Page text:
Local restaurateur Hide Sakurai—also the force behind Shokudo next door—brings healthy grab-and-go options to the heart of Honolulu’s Ala Moana, the state’s largest shopping center. An artisan café and pinot wine bar, Bread & Butter seats around 50 and serves three meals a day. Argentine chef Arnaldo “Masa” Gushiken adds hints of Spanish and Japanese cuisine to the otherwise very locavore American menu. Highlights include the beet-peach-arugula salad and the house-smoked-ahi sandwich, balanced by the bright crunch of pickled vegetables in its side salad. Regulars also rave about the single servings of paella, the bell-pepper-goat-cheese dip, and the decadent truffle chicken starring an entire game hen.
76-6246 Ali'i Drive
This tiny joint on the Big Island serves what many consider the planet’s best poke (raw-fish salad). In fact, Yelp ranked it No. 1 among America’s top 100 places to eat in 2014. Go traditional with just salt, limu kohu (seaweed), and inamona (a roasted-candlenut relish) for toppings. Or opt for a more contemporary twist with anything from onions to avocado aioli, perhaps paired with a side of crisp kimchi cucumbers. Be forewarned: This casual spot runs on island time so don’t expect exact adherence to business hours.
2335 Kalakaua Ave #116, Honolulu, HI 96815, USA
Surfing legend Duke Kahanamoku grew up here, and you can dine amid his memorabilia at this kitschy Waikiki classic. Pair one of the restaurant’s signature mai tais with a pupu (appetizer) like ahi poke or panko-fried calamari. Move on to dishes such as Korean-style steak tacos or a fish sandwich on Hawaiian sweet bread. Leave room for the Hula Pie: macadamia nut ice cream heaped atop a chocolate-cookie crust! Duke’s Waikiki remains one of the best venues in Oahu for traditional music, especially on Sundays. The eatery also is typically involved in springtime’s Waikiki Spam Jam—a celebration of the state’s favorite canned meat—and, in the summer, Duke’s OceanFest, which honors the sports dear to its namesake waterman.
123 Lihiwai St
In a new(ish) location overlooking the bay, this perennial Big Island favorite weaves local, organic, and free-range produce into culinary alchemy. Deceptively simple dishes dance on the taste buds; the rich umami of the mushroom potpie and the spicy ahi poke do a particularly fabulous fandango, along with the jalapeño-hamachi-belly sushi roll. The peppered beef carpaccio has a dedicated following, pairing soft grass-fed beef with sea salt and fried capers—as does the half-pound burger that comes topped with Gorgonzola. Even vegetarians can indulge here, starting with the cauliflower grilled with black-garlic aioli and moving onto a taro-quinoa veggie patty beside hand-cut fries. Make sure to save room for the legendary chocolate lava cake!
845 Front St a, Lahaina, HI 96761, USA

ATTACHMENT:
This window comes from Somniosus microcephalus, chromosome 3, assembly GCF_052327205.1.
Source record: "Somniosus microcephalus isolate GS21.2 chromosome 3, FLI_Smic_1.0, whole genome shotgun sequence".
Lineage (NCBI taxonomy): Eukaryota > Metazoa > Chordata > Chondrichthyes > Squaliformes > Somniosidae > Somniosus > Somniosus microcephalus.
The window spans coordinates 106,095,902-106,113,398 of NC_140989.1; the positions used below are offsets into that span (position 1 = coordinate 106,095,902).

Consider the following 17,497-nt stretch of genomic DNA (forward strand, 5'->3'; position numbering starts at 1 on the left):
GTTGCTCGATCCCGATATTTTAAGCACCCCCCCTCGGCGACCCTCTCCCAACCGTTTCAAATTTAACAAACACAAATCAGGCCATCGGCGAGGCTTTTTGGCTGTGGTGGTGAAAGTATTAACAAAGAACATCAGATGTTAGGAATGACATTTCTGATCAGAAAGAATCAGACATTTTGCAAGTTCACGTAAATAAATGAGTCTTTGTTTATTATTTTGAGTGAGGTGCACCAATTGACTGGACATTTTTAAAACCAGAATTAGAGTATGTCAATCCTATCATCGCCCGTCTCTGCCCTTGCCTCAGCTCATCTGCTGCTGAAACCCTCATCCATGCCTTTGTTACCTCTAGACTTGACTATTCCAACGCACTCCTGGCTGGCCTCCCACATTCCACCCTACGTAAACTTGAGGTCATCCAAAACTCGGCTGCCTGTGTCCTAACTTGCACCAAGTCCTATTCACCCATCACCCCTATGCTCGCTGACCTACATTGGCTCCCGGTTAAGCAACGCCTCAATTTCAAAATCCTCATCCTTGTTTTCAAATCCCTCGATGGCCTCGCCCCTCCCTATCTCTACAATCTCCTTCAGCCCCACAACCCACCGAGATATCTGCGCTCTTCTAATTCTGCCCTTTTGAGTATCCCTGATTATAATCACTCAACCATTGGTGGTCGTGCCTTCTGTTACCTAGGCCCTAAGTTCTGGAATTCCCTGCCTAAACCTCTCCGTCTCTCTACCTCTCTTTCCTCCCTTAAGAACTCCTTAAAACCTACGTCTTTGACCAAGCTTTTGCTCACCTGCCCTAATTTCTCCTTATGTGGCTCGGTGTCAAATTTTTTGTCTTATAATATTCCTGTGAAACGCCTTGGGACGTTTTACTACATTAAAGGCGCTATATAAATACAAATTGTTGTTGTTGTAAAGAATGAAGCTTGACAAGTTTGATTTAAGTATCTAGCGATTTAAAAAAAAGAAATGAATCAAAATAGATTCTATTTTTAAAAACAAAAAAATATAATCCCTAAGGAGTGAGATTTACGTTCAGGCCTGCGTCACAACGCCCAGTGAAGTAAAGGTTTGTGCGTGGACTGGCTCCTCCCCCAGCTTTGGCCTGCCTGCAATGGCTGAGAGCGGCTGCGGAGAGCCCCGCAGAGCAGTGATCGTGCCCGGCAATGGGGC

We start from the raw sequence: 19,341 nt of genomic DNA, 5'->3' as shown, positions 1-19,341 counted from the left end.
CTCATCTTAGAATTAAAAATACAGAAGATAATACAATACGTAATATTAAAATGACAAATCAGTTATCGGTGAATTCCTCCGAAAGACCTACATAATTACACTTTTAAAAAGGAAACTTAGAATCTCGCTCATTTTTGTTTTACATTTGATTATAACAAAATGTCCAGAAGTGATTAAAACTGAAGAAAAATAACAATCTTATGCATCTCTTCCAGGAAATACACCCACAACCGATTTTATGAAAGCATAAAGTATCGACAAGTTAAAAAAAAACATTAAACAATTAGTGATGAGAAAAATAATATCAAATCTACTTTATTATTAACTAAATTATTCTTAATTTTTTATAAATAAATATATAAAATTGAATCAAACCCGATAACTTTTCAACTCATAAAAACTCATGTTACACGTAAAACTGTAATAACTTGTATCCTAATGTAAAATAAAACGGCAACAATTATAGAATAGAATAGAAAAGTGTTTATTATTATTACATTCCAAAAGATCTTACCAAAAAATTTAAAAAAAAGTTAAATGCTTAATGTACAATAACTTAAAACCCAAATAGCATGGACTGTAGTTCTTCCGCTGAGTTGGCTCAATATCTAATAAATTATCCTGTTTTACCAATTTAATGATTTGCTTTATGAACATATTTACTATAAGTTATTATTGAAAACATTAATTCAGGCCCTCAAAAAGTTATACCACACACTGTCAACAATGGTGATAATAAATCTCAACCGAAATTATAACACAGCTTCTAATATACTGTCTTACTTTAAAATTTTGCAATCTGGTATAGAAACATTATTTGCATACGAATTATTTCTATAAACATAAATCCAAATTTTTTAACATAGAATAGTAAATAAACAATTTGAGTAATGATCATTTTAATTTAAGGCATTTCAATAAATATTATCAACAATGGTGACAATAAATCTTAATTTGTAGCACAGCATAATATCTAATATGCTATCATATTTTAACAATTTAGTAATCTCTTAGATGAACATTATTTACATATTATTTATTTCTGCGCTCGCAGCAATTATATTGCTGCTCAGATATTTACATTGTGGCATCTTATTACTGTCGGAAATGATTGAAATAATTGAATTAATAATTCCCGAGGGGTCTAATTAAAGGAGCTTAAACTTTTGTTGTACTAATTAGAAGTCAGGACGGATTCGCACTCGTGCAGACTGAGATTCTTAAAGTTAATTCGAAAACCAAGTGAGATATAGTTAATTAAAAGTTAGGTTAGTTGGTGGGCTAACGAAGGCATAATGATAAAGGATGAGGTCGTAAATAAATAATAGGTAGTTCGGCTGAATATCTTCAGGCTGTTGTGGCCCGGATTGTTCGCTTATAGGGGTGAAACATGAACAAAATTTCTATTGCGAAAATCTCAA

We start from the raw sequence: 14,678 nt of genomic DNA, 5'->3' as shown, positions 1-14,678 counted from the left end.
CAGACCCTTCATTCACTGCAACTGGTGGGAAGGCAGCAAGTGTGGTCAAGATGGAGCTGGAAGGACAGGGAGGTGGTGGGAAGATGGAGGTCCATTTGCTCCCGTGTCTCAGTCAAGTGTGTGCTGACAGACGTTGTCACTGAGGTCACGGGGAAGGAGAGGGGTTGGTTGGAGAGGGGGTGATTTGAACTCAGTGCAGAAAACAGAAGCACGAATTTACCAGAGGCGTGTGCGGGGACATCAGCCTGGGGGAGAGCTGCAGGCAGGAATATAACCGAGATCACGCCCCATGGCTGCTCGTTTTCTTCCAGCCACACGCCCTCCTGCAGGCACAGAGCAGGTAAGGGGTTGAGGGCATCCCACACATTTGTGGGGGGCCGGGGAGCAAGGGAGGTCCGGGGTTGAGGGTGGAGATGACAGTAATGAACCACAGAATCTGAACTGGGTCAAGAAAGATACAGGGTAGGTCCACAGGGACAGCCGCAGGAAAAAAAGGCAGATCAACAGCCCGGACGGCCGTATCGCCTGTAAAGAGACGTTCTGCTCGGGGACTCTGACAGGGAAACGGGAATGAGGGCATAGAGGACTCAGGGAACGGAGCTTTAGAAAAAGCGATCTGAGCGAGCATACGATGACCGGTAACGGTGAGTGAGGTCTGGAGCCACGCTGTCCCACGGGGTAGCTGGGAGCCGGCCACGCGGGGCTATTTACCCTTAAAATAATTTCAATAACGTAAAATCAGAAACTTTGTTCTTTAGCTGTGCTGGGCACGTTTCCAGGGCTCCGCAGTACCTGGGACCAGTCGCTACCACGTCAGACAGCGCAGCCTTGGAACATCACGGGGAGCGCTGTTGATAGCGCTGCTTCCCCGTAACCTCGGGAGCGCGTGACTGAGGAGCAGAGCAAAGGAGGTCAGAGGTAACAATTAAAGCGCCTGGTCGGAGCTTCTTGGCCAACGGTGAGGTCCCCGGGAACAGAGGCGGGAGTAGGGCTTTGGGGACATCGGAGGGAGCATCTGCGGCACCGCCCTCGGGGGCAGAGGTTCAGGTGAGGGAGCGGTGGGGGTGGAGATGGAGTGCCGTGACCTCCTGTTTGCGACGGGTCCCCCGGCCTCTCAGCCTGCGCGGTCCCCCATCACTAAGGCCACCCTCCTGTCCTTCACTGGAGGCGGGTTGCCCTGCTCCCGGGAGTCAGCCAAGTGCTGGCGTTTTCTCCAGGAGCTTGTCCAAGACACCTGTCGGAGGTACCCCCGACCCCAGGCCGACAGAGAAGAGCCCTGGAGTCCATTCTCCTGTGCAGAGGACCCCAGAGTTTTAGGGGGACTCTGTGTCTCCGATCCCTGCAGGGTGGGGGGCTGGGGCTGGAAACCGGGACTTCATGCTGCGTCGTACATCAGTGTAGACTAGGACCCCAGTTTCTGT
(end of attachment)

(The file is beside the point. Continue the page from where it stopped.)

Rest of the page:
This airy, oceanfront restaurant can get crowded, so expect a wait whenever you go. It’s worth it, however, for the stellar menu of Hawaiian seafood dishes, plus the tropical cocktails. Pair a ginger mojito or strawberry piña colada with pupus (appetizers) like macadamia-crusted calamari and soy-ginger ahi poke, topped with local Surfing Goat Dairy cheese. Then move on to entrées like citrus-herb grilled fish tacos or the coconut-crusted catch of the day. If you’re not one for seafood, there are also excellent burgers and a teriyaki sirloin on the menu.
50 Sand Island Access Rd, Honolulu, HI 96819, USA
Honolulu’s last great tiki bar is tucked behind a row of warehouses, six miles northwest of Waikiki. Set on the edge of Keehi Lagoon, it shelters under plumeria and coconut trees—and will be familiar to fans of Hawaii Five-0. La Mariana defies the kitsch label: All those shell chandeliers, puffer-fish lights, and fishing floats suspended in nets are the real deal, with most items dating back to 1957. Carved tikis abound, alongside high-gloss tables fashioned from koa, the rich-hued wood from endemic acacias and the source of weapons and voyaging canoes for ancient Hawaiians. Go for the ambience and strong mai tais; the menu is straight-up, old-school surf and turf, perfectly tasty but uninspiring.
412 Lewers St, Honolulu, HI 96815, USA
Superstar chef Ed Kenney tucked his fourth restaurant inside the Surfjack Hotel & Swim Club, a funky Waikiki outpost that pays homage to the area’s 1960s scene. The eatery sits beside the pool, where period films screen (sometimes against a background of live music or a DJ spinning albums). The vibe hits all the right notes, from the Hawaii Potters’ Guild bowls to the custom Tori Richard fabrics for the banquette cushions. Kenney—a five-time James Beard Award semifinalist—serves elevated home cooking that draws upon the best of local farms as well as sustainably caught seafood. Fan favorites include a tangle of bright veggies topped with perfectly charred he’e (octopus) and deep-fried avocado on tacos with smoked yogurt, shishito peppers, and pickled red onion.
1 Manele Bay Rd, Lanai City, HI 96763, USA